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Volume 586: debated on Monday 20 October 2014

Britain is making a significant contribution to the international coalition to defeat ISIL: training Kurdish forces and gifting and delivering more than 320 tonnes of weapons, ammunition and other military equipment. Since the vote in this House, the Royal Air Force has flown 37 combat missions, conducting 10 successful strikes, providing valuable intelligence and surveillance, and helping to halt ISIL’s advance.

I accept that there are no guarantees, but will my right hon. Friend assure the House that all measures will be taken to avoid civilian casualties from air strikes?

Yes, the United Kingdom seeks to avoid civilian casualties. All air strikes are conducted under UK rules of engagement, which I have agreed for this campaign in accordance with the law. Close observation, careful selection and approval of targets before a strike, and the use of precision weapons, such as Brimstone and Paveway, minimise collateral damage and the potential for civilian casualties, in stark contrast with ISIL’s complete disregard for human life.

The moderate Syrian opposition continues to fight a two-fronted battle against a brutal dictator on one side and the ISIL extremists on the other. Are the Government actively reassessing their refusal to support these boots on the ground with the weapons that they need?

The decision to authorise military action in Syria is a matter for this House, and we have made it clear that we would return to Parliament for that authority if we wanted to proceed there. We are already considering the assistance that we might be able to give to help to train moderate Syrian forces and Syrian communities in self-defence, and we are looking now with our allies in the region as to how and where that training could be provided.

RAF Waddington is in my constituency of Lincoln, and many personnel, some of whom I know personally, and assets of the RAF used in any international effort against ISIL are based or controlled from there. Will my right hon. Friend therefore give an update on the work to replace the runway, and will the base be fully operational as planned and well in time to see a return of the international air show at Waddington in 2016?

I certainly appreciated my visit to RAF Waddington earlier in the summer. Work on the runway has now begun, and it will be for the review of air shows early next year to decide where they can be supported, but I very much hope that the Waddington air show will be able to return in 2016.

The excellent work of our armed forces is being undermined by the number of British citizens who are travelling to Syria and Iraq to fight for ISIL. The numbers are now put at more than 500 from the United Kingdom, and at more than 1,000 throughout the EU. What steps is the right hon. Gentleman taking to work with our partners to try to prevent our respective citizens from travelling abroad to fight?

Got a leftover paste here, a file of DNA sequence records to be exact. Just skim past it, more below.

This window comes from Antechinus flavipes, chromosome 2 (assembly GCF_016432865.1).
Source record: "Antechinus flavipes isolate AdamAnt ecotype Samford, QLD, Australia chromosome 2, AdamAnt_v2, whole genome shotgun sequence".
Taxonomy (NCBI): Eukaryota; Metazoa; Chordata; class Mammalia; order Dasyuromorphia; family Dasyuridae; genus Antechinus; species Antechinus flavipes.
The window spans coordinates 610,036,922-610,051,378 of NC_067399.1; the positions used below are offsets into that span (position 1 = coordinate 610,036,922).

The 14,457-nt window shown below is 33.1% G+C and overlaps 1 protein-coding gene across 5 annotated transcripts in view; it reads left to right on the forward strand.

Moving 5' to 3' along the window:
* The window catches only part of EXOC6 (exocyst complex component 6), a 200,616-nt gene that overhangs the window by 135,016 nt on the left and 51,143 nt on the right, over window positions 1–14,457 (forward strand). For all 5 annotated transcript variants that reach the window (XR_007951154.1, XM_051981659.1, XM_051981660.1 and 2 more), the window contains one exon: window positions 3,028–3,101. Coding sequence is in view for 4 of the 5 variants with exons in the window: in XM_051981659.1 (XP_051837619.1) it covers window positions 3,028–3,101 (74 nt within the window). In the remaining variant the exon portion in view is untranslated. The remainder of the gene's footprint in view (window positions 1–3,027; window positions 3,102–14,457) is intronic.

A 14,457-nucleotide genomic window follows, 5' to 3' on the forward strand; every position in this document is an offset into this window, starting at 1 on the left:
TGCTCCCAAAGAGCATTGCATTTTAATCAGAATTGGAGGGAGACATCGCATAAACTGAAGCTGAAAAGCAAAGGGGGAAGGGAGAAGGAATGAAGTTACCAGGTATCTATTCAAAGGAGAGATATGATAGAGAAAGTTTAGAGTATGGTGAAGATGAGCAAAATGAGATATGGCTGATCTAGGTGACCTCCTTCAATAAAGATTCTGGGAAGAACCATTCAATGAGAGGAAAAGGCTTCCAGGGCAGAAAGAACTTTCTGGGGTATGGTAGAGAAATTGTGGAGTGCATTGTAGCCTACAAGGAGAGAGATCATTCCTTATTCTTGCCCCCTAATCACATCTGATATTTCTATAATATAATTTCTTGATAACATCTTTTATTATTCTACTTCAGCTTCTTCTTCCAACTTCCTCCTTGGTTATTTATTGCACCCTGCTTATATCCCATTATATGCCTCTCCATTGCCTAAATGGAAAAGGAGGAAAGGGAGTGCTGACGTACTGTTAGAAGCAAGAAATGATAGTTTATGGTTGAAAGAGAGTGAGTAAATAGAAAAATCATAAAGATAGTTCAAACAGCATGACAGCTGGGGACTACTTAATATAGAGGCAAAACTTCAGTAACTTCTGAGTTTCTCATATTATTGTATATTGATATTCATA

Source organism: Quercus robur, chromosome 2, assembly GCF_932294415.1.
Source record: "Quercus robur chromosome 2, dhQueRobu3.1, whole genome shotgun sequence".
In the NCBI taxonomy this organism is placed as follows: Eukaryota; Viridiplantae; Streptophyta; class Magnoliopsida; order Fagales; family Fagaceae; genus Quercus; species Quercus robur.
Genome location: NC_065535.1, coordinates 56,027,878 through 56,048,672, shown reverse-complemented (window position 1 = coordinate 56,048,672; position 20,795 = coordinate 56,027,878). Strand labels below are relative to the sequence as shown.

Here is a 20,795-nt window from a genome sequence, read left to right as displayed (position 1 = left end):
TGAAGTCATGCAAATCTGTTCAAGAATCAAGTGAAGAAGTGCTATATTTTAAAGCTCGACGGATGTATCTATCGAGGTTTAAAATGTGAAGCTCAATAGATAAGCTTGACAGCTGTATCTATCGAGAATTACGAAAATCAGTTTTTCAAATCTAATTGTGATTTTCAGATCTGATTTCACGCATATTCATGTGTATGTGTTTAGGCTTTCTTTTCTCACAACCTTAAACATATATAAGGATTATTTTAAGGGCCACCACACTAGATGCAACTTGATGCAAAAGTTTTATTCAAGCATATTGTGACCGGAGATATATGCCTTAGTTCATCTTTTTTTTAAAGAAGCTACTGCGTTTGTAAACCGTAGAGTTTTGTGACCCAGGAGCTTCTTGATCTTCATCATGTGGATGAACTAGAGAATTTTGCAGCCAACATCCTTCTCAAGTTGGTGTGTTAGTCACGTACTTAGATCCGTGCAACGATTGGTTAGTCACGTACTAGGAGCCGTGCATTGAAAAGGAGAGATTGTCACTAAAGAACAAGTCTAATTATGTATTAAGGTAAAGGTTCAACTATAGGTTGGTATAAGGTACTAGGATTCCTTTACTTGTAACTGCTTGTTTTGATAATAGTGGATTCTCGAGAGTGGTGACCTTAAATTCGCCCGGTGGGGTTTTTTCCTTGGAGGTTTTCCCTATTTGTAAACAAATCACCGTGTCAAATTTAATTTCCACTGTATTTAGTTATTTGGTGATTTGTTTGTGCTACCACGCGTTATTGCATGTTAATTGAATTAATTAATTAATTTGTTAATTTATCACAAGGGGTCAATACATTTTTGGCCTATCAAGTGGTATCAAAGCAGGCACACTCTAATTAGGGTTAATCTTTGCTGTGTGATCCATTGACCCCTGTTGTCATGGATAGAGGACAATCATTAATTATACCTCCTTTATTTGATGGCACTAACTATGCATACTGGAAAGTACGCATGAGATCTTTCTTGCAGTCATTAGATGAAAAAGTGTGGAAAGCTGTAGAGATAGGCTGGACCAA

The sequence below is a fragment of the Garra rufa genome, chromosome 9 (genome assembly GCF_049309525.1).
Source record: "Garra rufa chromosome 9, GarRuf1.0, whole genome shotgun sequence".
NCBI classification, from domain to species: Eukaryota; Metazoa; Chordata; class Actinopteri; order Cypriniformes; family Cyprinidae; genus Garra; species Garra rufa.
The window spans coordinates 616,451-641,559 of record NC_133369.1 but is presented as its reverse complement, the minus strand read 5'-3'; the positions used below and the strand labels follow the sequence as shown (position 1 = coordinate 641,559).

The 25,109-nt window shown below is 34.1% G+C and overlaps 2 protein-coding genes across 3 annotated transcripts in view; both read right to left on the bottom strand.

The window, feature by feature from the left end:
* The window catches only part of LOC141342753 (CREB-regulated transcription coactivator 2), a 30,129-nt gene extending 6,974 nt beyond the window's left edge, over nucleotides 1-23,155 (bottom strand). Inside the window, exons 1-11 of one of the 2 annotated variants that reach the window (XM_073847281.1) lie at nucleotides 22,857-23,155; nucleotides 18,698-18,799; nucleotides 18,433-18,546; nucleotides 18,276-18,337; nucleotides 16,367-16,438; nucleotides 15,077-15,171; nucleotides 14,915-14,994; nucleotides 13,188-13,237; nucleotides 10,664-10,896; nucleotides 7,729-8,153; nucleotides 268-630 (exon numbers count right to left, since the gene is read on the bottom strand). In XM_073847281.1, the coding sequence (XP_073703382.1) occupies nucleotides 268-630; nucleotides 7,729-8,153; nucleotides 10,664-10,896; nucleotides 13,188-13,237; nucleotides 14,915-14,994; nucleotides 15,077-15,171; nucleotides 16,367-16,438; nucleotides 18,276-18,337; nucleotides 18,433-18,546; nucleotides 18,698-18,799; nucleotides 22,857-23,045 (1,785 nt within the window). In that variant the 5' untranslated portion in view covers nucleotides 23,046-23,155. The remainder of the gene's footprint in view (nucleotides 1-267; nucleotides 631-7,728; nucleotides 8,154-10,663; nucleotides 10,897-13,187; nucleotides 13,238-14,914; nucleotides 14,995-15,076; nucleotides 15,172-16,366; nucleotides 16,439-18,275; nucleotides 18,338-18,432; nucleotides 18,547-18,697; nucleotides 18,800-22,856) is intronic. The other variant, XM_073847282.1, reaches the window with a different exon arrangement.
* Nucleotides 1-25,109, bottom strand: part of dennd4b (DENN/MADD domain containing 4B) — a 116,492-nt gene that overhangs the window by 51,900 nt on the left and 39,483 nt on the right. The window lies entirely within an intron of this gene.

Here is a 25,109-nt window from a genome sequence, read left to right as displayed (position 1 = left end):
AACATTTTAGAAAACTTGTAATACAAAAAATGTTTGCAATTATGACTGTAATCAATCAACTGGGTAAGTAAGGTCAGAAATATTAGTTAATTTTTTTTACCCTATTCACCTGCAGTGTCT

The right hon. Gentleman will know better than anybody the work that is being done by the Home Secretary and the Home Office in this regard, stepping up the number of checks that can be made and making sure that those here are deterred from making that journey to fight for ISIL, which as a proscribed organisation therefore involves a criminal offence.

I fully understand the need for democratic support expressed by the House for any military action, and furthermore I have no desire whatever to see our deploying troops either in Iraq or in Syria, but may I gently say to my right hon. Friend, while congratulating him on his relatively new position, that it is important in any military campaign not to rule anything out, because that gives away a great deal to our opponents?

I hope that it is clear to the House, as the Prime Minister emphasised during the debate, that ISIL can be defeated only in Syria and in Iraq. With the RAF and our own action in Iraq, we have plenty to do to help to check the advance of ISIL, but ISIL’s personnel, equipment and supply routes lie further back in Syria, and it is important therefore that it is countered there, which is why we welcome and support the US and other coalition air strikes that have taken place in Syria.

What is the Secretary of State’s assessment of the levels of Arab countries’ support for military action against ISIL, in equipment and troops that have been provided, and, equally as importantly, politically?

Political support for the coalition’s efforts is extremely important, particularly from the countries neighbouring Iraq and Syria, as I have stressed on my visits to the Gulf. Five countries have already participated in air strikes—the United Arab Emirates, Jordan, Kuwait, Bahrain and Qatar. It is very important that the action is seen not simply as British, American or western, but as a regional battle against the advance of ISIL.